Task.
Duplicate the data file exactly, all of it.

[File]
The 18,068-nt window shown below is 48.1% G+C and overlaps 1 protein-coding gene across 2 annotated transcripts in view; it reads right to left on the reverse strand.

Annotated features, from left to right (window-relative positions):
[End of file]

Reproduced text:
The 18,068-nt window shown below is 48.1% G+C and overlaps 1 protein-coding gene across 2 annotated transcripts in view; it reads right to left on the reverse strand.

Annotated features, from left to right (window-relative positions):